In the past 20 years, the International Automotive Remarketers Alliance (IARA) has evolved into a vibrant organization that offers an expanding menu of member benefits, as best exemplified by the IARA remarketer certification program.
The IARA Certified Automotive Remarketer (CAR) program has been near and dear to me for the past 15 years. In January 2006, when CAR was just a gleam in the eyes of IARA leadership, I wrote an editorial entitled “The Time is Now to Create a Certified Automotive Remarketing Program.”
At that time, the IARA was five years old and, candidly, it had a less than certain future. This may sound hard to believe, especially considering the elevated status bestowed on the IARA by today’s remarketing industry. But this wasn’t the case in those early formative years. One uncertainty was identifying the member benefits that would justify joining the IARA. I remember sitting in a café at Caesars Palace in 2005 with the late Matt Marks, the then-IARA executive director, and Doug Richards, the then-treasurer for the IARA. The CAR 2005 conference had just concluded, and over dinner I expressed my concern that the IARA needed to find “a reason for being.” If not, I feared its growth would stagnate. At that time, I had been working for 20 years in the fleet management industry and was very familiar with the NAFA Certified Automotive Fleet Manager (CAFM) certification program and how it revitalized that association. Likewise, the National Vehicle Leasing Association (NVLA) introduced its Certified Vehicle Leasing Executive (CVLE) program that elevated the stature of that organization. During dinner, I asked Richards if there was a similar certification program for remarketers. He could not think of any. I thought to myself, “this could be the member benefit the IARA needs!”
I proposed the idea of creating a remarketing certification program at the next IARA Board of Directors meeting. The Board liked the idea and voted to proceed with the initiative. I was asked to head up a working committee to develop it. Joining me was Scott Kolb, Jill Tarallo, and Ricky Beggs. Another unsung contributor to the CAR curriculum was the late George Largay of Manheim.
At the first meeting of the IARA certification working committee, we decided to treat this initiative as you would an academic project. Kolb brought discipline to the group by assigning us a college-level text book to read from cover-to-cover on how to develop a certification program. We read one chapter per week and implemented the guidelines in the following week’s meeting. This was the genesis of the IARA’s CAR program, which, in the long run, opened an important new chapter in the existence of the IARA.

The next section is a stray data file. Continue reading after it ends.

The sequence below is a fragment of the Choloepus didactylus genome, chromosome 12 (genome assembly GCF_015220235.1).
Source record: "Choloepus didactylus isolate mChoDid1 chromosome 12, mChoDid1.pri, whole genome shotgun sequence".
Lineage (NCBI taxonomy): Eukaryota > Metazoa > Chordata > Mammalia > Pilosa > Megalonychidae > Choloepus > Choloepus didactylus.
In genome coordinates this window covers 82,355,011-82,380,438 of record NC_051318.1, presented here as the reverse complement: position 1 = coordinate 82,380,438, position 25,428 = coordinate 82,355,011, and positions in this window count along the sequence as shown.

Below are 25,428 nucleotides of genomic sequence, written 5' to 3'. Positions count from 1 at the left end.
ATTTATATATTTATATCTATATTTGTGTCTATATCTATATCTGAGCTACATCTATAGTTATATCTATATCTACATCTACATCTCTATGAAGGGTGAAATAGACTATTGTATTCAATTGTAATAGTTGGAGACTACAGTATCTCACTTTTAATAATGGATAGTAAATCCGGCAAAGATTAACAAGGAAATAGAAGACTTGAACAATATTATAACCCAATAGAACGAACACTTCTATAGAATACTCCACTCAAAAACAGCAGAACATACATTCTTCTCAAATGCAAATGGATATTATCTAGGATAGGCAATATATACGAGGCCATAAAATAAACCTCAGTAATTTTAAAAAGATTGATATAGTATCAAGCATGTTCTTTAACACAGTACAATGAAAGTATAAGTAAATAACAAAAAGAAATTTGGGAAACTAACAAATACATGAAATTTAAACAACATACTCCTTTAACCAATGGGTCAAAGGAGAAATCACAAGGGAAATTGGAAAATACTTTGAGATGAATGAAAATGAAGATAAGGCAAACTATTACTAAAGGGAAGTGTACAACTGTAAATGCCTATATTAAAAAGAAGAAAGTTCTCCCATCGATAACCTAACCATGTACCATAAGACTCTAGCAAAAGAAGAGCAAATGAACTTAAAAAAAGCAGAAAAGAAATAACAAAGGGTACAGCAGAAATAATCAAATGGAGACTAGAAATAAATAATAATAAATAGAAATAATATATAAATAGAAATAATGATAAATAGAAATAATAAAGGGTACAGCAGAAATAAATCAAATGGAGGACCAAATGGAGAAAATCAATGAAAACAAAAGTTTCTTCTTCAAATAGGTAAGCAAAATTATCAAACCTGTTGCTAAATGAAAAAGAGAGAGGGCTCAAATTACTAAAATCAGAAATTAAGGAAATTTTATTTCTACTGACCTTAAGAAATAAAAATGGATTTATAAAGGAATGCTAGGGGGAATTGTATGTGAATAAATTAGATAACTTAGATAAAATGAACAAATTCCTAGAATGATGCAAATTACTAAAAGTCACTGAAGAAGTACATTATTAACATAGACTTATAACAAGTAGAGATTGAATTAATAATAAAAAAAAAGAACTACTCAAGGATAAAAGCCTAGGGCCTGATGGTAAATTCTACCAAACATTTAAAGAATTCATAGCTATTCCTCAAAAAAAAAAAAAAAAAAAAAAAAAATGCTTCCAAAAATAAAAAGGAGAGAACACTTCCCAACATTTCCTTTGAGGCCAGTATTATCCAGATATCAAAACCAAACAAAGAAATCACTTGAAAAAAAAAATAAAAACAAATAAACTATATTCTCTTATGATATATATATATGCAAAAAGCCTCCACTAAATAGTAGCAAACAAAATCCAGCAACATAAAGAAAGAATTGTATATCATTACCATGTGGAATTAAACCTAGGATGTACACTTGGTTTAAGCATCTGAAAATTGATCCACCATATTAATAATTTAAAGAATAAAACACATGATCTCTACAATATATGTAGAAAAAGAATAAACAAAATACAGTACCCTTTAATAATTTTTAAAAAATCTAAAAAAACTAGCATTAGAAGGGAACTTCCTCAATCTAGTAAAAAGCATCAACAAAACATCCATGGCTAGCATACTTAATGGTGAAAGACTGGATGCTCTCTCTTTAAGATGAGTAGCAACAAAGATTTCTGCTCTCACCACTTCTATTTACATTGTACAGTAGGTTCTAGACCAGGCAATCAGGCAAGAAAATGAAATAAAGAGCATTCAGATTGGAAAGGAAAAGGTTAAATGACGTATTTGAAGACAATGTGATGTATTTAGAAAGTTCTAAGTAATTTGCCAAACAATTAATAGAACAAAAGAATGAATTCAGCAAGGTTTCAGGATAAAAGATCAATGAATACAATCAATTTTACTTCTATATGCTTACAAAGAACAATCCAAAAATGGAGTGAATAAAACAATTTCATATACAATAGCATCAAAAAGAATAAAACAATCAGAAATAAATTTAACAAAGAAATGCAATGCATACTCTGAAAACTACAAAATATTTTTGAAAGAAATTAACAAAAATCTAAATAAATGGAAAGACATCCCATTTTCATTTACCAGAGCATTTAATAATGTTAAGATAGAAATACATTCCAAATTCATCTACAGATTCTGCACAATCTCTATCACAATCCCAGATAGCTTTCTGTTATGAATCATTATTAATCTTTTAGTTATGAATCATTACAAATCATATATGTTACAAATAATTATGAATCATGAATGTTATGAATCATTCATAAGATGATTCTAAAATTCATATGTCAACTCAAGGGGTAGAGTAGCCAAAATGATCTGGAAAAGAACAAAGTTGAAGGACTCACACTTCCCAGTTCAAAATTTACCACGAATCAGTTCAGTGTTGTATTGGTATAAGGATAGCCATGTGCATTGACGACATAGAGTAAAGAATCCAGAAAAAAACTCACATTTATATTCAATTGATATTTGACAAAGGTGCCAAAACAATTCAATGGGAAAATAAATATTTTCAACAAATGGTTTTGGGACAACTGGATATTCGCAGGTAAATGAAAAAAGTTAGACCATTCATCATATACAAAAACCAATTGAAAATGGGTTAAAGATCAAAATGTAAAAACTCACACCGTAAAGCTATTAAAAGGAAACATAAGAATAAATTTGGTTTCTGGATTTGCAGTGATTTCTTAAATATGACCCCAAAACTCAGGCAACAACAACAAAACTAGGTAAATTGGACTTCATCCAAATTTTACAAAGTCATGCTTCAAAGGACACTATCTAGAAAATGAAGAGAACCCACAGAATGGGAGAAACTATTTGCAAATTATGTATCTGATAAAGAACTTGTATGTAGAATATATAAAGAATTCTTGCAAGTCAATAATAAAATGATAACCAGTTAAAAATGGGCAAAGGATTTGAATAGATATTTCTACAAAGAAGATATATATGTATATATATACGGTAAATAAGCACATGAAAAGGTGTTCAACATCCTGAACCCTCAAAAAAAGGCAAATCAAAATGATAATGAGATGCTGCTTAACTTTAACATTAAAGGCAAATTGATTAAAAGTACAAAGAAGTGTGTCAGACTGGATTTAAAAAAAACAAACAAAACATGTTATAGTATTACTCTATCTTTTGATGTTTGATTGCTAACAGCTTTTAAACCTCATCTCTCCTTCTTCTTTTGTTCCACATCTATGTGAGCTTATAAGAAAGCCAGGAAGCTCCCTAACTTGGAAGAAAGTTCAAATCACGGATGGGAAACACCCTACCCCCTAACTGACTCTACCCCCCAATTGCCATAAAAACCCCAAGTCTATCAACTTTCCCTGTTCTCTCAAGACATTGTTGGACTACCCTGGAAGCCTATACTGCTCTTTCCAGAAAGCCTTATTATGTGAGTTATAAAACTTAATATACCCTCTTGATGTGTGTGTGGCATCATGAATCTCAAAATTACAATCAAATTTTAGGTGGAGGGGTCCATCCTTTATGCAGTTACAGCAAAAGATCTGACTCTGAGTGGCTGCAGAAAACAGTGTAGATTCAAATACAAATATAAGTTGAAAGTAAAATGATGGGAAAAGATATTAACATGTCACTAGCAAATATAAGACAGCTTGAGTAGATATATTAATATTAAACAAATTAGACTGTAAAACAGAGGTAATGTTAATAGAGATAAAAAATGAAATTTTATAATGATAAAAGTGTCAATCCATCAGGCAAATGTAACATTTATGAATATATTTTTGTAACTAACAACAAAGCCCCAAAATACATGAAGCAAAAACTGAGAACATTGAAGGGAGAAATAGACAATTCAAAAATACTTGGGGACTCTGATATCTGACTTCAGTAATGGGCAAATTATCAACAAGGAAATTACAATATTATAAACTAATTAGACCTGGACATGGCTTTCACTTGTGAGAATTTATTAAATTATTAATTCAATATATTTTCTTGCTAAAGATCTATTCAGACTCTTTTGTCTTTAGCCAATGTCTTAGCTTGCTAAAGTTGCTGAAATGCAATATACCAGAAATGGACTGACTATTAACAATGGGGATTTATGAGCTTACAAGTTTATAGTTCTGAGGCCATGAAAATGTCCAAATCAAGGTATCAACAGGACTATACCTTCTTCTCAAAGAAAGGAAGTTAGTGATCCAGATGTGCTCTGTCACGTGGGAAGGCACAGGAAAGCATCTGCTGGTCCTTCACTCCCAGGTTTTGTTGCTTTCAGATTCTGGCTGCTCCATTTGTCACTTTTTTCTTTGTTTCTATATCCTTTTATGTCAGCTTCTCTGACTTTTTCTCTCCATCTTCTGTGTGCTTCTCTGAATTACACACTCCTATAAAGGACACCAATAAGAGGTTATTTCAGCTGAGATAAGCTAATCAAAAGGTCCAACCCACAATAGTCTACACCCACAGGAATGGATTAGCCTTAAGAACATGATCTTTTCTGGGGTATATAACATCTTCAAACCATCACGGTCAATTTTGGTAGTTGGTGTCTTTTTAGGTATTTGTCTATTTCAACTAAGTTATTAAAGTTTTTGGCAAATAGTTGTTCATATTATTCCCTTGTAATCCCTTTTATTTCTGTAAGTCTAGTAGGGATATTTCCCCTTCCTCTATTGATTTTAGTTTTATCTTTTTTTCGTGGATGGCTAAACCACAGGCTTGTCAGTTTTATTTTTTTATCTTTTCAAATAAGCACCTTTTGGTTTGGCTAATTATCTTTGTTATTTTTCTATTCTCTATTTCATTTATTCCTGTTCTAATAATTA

Following the inception of the CAR program, the IARA Board of Directors created a formal certification committee comprised of members whose focus was to manage and improve the certification process. Under the stellar leadership of Dave Sutton, Michele Pierog, and Jackie Malik, the CAR certification program thrived, reaching a level of industry acceptance that far exceeded its expectations during the early formative years. What contributed to this success was continually streamlining and automating the certification process and having its curriculum evolve through regular updates. Today, the CAR program is unrivaled as the premier certification program in the remarketing industry.
The next big evolution of the CAR program was the creation of a Canadian version whose curriculum was “Canadian-ized” to reflect the Canadian remarketing industry. Another major evolution of the CAR program was its growing acceptance as an educational tool by other industry organizations. For instance, Auction Academy now includes the CAR program as a part of its two-year training curriculum because it is structured to address each step of the remarketing process. Penny Wanna, president of Auction Academy, recently joined the IARA Certification Committee as a co-chair to help increase certification activity.
New Opportunities in Compliance Certification
I believe there is great potential for the IARA to build upon its successful remarketer certification program by branching into related areas involving compliance training certifications. The IARA Compliance Committee is doing a terrific job in investigating workplace compliance training to help companies follow laws, reduce liability risks, and operate more effectively. In the final analysis, compliance training protects you from legal, regulatory, and corporate violations that could result in fines and civil penalties.
There are a number of compliance issues involved in the remarketing of used vehicles, such as the procedure to delete personal identifiable information (PII) found in infotainment systems, privacy safeguards, and cybersecurity data protection issues to name a few. Some in the industry look at compliance as an expense, but this is short-sighted. Compliance training certification should be looked upon as a cost-benefit that will help improve an organization’s overall performance by having a properly trained workforce.
There is a need for compliance training in the remarketing industry, along with those in related industries that facilitate the sale of used vehicles. Already, the IARA law firm of Demetry, DeCarlo & Coffman is assisting the Alliance with the development and regulatory monitoring of potential compliance course content. Ultimately, compliance training certification will be an important new IARA member benefit, which, from a fiscal standpoint, would also create a new recurring revenue stream for the Alliance. ■
Note: This article appeared in the IARA 20th Anniversary Commemorative Issue published in November 2021.
Originally posted on Vehicle Remarketing